Great Yarmouth’s long history of circus fun
- Credit: Archant
Nellie the Elephant might well have packed her trunk and gone to work in a circus while another ditty urged listeners to “Be a clown!”, but the Big Top has limited appeal for job-seekers.
Today’s magnetic lure for budding entertainers is being a pop star, attracting adulation and wealth without risking injury.
Circus was once described as “The Greatest Show on Earth” - the title of a 1952 Hollywood movie - but an outsider today might be luke-warm about it.
The era has long gone of a travelling show setting up on a common to entertain folk deprived of cinemas and theatres.
Permanent circuses are few, although the rival resorts of Great Yarmouth and Blackpool still have one.
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Our Hippodrome, immensely popular in summer, has ended a hugely successful winter production blending circus and aqua-show, while Blackpool staged a Christmas pantomime at the Tower.
For both venues, it was a time of major celebration, because their shows spanned the end of the 250th anniversary of international circus and the beginning of its 251st year!
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I was unaware of that milestone until circus aficionado and chronicler Don Stacey, of Albert Gate Road in Yarmouth, informed me of it.
He penned a detailed feature about the 250-year history of this form of entertainment for the European Circus Association, only months after he received positive proof that one of his ancestors had formed a circus in Sheffield in the 1890s.
It might surprise some folk who assumed that circus was imported here from the Continent to learn that it was probably a British invention although that was not unanimous among researchers.
I would be surprised if Britain pioneering circus – which spread across Europe and worldwide – has been a bargaining factor in current fractious Brexit negotiations...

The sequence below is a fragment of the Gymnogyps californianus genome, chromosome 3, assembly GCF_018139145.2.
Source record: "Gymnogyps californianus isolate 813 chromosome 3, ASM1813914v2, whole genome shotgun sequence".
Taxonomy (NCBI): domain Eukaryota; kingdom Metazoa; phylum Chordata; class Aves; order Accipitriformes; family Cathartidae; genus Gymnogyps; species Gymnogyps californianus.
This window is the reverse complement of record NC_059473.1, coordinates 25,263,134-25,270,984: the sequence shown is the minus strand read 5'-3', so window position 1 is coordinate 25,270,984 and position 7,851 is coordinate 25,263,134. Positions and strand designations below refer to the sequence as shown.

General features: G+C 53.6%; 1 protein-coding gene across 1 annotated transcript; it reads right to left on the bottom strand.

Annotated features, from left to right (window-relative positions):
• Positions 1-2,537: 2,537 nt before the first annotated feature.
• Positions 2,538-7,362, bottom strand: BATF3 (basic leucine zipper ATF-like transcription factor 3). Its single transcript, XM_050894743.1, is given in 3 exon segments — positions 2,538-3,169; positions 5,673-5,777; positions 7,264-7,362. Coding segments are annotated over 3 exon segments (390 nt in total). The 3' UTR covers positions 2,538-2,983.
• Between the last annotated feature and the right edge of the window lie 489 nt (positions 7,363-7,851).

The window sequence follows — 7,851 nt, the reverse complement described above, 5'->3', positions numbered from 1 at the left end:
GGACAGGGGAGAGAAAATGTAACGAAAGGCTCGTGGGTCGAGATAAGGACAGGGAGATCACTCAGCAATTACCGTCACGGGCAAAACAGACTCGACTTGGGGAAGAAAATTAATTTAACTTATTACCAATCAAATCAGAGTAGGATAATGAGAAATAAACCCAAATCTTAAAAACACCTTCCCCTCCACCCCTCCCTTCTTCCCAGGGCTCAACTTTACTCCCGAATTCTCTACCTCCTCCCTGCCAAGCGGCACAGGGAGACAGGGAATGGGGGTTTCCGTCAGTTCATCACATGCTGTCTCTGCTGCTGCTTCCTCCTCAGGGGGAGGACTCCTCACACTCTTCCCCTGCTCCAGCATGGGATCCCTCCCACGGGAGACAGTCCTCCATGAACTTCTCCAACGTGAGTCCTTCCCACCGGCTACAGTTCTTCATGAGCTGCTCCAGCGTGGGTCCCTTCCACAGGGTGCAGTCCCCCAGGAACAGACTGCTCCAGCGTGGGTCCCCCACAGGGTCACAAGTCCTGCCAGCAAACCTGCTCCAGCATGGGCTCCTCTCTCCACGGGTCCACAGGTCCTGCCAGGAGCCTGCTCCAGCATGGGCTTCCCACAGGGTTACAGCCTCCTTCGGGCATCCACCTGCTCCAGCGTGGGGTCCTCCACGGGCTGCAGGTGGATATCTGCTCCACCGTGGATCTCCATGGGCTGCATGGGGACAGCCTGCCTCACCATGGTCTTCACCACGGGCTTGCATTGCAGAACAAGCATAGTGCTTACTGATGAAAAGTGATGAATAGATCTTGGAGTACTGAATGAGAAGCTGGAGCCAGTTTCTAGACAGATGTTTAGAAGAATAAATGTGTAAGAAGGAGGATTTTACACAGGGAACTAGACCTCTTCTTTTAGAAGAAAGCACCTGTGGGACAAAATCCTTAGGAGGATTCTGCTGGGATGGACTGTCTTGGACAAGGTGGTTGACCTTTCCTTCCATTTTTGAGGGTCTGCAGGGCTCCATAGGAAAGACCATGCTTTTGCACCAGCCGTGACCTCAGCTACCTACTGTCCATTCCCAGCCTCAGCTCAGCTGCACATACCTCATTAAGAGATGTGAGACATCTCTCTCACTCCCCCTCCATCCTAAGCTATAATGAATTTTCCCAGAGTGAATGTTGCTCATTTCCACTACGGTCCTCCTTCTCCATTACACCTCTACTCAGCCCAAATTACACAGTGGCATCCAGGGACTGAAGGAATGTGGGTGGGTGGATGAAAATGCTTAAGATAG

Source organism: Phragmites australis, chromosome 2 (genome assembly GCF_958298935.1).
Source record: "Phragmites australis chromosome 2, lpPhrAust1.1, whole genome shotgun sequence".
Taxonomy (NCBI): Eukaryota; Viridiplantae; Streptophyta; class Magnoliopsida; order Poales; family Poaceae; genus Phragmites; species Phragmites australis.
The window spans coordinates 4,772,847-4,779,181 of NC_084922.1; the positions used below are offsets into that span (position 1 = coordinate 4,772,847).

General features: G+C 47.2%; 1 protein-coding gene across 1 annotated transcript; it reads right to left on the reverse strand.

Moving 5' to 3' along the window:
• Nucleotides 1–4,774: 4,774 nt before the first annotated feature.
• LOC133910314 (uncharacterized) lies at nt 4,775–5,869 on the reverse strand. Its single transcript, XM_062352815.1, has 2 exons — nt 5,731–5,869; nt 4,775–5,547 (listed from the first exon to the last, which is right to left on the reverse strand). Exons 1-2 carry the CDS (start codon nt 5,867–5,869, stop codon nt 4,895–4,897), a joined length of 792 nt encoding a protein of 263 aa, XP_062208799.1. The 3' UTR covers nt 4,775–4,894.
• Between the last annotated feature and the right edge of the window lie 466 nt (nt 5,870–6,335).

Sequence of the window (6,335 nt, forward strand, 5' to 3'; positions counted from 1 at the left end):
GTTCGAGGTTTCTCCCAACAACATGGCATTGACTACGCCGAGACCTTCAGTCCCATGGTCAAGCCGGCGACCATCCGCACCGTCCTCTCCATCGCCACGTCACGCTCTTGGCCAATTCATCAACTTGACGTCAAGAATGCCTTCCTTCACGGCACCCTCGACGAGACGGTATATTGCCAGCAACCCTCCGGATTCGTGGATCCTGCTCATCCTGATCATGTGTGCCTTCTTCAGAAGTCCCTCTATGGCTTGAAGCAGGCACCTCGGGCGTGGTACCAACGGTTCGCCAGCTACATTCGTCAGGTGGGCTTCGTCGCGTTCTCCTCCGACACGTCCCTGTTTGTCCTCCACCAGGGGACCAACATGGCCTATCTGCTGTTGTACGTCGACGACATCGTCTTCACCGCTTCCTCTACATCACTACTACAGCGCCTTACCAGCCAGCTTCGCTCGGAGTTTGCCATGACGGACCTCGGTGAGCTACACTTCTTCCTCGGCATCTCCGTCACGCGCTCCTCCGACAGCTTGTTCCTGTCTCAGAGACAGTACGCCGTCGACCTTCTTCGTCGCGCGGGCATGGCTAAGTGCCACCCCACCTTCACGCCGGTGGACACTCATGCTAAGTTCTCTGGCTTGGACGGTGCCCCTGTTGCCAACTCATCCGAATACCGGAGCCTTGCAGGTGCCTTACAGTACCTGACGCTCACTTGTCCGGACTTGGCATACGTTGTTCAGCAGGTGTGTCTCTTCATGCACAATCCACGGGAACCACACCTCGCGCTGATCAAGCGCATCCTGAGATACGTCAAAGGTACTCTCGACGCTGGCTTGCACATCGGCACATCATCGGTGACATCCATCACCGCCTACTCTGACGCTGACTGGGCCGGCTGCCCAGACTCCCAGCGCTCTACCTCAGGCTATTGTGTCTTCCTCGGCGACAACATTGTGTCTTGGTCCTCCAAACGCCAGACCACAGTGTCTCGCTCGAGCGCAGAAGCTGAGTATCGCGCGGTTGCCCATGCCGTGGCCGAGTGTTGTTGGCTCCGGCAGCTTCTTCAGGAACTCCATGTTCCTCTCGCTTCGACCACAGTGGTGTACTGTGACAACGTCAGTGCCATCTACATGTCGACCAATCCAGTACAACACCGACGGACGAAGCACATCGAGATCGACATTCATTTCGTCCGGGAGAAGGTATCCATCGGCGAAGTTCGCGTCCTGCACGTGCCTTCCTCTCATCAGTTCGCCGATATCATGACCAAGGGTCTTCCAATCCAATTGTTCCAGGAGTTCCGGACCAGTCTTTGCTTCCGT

Indeed, Don writes that even the truculent European leaders negotiating with the UK over our withdrawal “cannot dispute that the modern-day concept of circus – as opposed to its distant ancestry, with barbaric displays of animal and human sacrifices of Ancient Rome - originated in London in 1768, according to popular lore, and subsequently spread to Europe and eventually to every country of the civilised world.”
The “father of the modern circus” was Philip Astley whose legacy was that a quarter of a millennium later it would remain “the only truly international entertainment in existence, provided by performers of every race, creed and nation on earth for every country of the world to enjoy.”
Astley never called his entertainment “circus” but “amphitheatre.” But, says Don Stacey, “he could claim to be the originator of many aspects or features of what became circus.”
He was thought to be the first person to introduce comic acts and to establish the size of the circus ring, and to play a great part in developing the displays of horsemanship combined with clowns, rope dancers and acrobats who had featured over the years in funfairs and on village greens, bringing such acts together into the widely popular and internationally known entertainment - circus!
Astley, a former soldier, specialised in horsemanship in its various forms and what today we could term stunts, ideal for entertaining audiences.
The writer explains: “The essence of circus is that it is a display of undoubted real physical skills, with no trickery or pretence, whereas the theatre is essentially a world of pretence, deceit and illusion.”
Later Astley’s shows acquired royal patronage.
Yarmouth hosted many travelling circuses over the years, but one which aroused peak public enthusiasm was in 1898-99 when the huge United States-based Barnum and Bailey show touring Europe set up on Southtown Marshes off Gordon Road.
As for Don Stacey, he ran away from his bank job at 17 to join a circus, becoming closely involved with those of Bertram Mills, Billy Smart, Ringling Brothers and Barnum and Bailey.
He edited circus periodicals, has written for circus publications worldwide, and served on juries of international circus festivals.